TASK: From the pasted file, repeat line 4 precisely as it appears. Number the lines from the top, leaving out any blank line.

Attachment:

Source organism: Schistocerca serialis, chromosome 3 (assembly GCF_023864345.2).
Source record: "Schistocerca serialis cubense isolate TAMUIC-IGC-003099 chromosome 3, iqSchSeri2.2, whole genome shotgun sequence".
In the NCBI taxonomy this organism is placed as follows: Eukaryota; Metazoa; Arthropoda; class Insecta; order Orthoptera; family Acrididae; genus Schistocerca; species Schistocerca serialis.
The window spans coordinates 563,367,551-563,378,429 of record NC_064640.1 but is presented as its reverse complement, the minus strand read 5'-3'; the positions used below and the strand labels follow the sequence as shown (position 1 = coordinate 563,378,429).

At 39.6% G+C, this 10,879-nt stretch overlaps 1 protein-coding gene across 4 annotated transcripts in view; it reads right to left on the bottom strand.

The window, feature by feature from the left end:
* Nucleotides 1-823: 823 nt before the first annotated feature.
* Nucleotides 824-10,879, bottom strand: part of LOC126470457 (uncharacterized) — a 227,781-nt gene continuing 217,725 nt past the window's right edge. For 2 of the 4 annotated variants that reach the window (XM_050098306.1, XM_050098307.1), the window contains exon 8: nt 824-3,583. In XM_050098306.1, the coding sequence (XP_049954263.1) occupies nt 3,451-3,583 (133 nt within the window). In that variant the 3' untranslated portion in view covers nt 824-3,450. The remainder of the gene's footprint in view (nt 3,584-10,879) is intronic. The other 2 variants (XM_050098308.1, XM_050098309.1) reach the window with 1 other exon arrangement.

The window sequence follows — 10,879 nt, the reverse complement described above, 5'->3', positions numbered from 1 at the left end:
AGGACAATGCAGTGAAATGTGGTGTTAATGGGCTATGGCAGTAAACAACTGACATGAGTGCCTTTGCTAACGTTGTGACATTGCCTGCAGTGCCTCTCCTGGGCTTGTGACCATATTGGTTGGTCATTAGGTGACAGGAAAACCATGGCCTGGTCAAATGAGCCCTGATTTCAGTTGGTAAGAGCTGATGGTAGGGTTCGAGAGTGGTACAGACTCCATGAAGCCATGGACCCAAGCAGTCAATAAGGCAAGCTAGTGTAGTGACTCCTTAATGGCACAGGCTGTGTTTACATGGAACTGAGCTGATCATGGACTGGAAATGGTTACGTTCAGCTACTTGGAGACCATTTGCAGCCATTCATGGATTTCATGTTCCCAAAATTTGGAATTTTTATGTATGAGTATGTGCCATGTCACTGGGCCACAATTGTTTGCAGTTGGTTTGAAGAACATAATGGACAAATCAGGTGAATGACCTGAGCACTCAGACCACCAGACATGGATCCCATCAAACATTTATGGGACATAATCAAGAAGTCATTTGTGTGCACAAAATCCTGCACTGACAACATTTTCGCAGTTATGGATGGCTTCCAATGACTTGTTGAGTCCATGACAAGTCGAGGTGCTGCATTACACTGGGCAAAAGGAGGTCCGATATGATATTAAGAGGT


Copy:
The window spans coordinates 563,367,551-563,378,429 of record NC_064640.1 but is presented as its reverse complement, the minus strand read 5'-3'; the positions used below and the strand labels follow the sequence as shown (position 1 = coordinate 563,378,429).